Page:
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ART OF THE MATTER by Stanley Young

When the raging storm hit the wooden 53-foot motor yacht that Donna Terody and her husband, Peter, were sailing from Palm Beach, Fla., to the Bahamas in July 1992, she was sure she was going to die. In fact, even before the bad weather moved in, that was her plan. Beset by excruciating kidney problems she had suffered since age 4, when her father began sexually molesting her, Terody, a successful painter and a former New York City art-gallery owner, had by age 30 become virtually bedridden. She was ready for her life to end, she recalls, and a few months of living aboard, she felt, was better than a few years in a hospital. "I felt I'd leave it in God's hands," she recalls. "Either I'll recover on my own, or I won't." For six hours, as the boat pitched about in the 10-foot swells, Terody was thrown around her cabin below decks. 

"It was hell," she says. Finally, strap-ping herself to a bed, she prayed: "God, just make it quick and painless."

That's when she felt a pull upward. "There was a brilliant white light," she says. "Entering it, I was overwhelmed with a feeling of peace and tranquility. Several angels emerged and floated to-ward me, filling me with their healing light."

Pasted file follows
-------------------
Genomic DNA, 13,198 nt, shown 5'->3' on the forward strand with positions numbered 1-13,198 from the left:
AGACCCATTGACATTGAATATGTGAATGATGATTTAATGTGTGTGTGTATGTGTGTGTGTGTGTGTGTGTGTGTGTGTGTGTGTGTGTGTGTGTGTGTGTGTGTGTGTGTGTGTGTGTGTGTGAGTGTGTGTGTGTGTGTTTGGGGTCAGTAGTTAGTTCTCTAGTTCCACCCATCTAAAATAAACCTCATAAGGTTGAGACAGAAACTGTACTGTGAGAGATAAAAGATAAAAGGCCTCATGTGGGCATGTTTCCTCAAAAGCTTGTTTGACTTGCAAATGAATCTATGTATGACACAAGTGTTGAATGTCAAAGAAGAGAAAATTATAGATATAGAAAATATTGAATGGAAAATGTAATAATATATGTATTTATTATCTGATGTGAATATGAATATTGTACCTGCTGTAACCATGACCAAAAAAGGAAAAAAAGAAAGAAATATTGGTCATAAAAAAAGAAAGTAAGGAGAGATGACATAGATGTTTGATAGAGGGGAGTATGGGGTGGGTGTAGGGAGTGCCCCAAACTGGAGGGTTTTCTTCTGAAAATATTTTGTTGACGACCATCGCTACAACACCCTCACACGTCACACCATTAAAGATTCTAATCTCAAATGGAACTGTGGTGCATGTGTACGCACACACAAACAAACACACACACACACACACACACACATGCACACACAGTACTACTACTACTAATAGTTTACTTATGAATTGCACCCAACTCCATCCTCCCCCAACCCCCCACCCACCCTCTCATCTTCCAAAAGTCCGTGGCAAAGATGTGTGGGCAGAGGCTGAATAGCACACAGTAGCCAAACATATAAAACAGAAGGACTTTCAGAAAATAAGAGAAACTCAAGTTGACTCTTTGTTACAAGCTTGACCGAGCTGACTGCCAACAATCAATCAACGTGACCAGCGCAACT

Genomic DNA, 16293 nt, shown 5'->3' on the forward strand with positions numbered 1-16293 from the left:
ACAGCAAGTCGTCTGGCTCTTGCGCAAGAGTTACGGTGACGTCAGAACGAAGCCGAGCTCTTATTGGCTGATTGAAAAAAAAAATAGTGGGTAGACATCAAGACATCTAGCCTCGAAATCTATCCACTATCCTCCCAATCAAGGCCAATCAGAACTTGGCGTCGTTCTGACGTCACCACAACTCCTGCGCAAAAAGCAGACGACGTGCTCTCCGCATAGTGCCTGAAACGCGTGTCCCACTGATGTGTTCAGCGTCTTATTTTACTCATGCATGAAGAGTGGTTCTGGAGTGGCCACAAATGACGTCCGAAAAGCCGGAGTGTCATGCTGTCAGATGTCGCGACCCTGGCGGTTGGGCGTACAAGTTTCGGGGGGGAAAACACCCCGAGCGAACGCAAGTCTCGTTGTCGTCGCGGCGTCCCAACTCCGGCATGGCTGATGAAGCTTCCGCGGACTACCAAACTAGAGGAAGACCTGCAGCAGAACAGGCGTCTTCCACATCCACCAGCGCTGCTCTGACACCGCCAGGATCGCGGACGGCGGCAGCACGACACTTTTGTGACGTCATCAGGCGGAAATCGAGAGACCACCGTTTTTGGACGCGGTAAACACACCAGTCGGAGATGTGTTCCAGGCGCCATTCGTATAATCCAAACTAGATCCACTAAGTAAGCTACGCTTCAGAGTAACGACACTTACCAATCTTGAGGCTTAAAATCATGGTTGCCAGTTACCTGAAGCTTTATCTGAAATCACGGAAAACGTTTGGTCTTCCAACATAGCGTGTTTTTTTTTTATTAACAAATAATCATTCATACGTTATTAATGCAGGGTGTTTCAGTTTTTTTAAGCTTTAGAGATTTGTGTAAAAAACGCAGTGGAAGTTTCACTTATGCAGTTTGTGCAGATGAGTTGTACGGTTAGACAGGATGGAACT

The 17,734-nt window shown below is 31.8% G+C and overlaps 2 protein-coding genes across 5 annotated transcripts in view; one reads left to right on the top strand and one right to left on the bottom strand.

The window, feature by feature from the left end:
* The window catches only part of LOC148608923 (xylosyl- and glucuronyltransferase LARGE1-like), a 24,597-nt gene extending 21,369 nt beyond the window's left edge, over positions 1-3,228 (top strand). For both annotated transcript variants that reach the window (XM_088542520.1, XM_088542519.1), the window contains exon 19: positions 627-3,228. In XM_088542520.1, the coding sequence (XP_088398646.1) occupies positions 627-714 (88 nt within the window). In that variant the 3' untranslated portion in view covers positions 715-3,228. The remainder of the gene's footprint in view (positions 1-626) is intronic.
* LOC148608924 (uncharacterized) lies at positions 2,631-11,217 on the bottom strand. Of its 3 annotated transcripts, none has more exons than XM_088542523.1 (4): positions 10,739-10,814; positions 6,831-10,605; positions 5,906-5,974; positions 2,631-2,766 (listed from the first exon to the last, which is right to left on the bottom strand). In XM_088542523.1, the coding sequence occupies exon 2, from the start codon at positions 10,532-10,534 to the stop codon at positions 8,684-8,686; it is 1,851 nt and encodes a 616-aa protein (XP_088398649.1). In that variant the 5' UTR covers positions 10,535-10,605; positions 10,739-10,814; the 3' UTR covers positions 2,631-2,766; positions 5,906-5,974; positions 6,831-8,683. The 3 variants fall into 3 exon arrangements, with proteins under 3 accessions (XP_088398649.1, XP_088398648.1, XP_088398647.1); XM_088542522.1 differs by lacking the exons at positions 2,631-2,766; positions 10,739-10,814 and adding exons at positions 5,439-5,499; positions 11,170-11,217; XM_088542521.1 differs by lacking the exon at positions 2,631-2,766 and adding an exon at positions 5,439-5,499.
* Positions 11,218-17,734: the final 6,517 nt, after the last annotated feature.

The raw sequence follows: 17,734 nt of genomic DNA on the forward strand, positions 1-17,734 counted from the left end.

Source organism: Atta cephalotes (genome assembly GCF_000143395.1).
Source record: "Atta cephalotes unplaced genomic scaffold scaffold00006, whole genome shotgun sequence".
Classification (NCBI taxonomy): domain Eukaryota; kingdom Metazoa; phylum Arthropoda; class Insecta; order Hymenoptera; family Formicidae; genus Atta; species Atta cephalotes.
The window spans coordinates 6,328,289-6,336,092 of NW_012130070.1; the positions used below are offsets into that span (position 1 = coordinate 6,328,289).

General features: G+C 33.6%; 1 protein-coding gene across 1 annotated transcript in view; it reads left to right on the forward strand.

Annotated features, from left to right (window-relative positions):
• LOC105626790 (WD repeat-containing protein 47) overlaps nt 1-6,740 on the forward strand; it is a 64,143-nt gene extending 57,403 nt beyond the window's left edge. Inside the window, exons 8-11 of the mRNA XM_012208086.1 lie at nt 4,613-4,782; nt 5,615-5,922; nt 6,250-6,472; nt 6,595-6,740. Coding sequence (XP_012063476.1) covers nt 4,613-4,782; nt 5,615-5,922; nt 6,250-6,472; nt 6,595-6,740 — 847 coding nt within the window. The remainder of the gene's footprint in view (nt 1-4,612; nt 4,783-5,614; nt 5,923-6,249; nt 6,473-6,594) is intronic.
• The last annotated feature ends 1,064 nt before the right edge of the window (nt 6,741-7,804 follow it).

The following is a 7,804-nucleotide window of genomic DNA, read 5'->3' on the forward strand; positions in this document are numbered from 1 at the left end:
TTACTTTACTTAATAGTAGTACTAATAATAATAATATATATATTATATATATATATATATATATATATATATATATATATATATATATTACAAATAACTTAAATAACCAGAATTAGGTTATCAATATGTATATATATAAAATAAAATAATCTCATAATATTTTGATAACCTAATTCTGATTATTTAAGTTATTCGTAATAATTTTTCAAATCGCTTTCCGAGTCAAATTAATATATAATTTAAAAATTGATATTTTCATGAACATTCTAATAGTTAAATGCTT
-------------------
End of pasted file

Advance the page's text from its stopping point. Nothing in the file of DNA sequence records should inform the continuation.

Suddenly she felt herself falling back toward her body. "I'm dead," she thought. But then a voice told her "You still have work to do. You have to go back." When Terody woke up, she was facing a gigantic angel. "I begged him, 'Please take me back,' " she says. He vanished but left Terody with a strange sensation-well-being. "The angels healed me," she says. "They sent me back to paint angels." 

Leaving her husband behind (her marriage had been bad for years, she says), Terody moved to Santa Monica, where she began creating ethereal pastel images, works that now fetch up to $10,000. Often, she says her art enables others to have their own angel encounters. Says Terody, 35: "People were being comforted." None so much as her boyfriend, software developer Rama Arya, 33. 

In 1995 the couple were strolling on Venice Beach when Arya was felled by a stray bullet to his upper back. Sensing he was gravely injured, Terody put one hand on his heart, the other on his wound. "I had 100 percent faith," she says, "that when I took my hand off, there was going to be no more bleeding." And there wasn't. Called Miracle Boy at UCLA Medical Center, where he was taken, Arya was fully recovered when he left the hospital the next day. "It really was a miracle," says Terody, who lives with Arya in a Malibu ranch-style house. "That incident showed me that all my pain and suffering was worth it."

Reporter Stanley Young - "People December 22, 1997"

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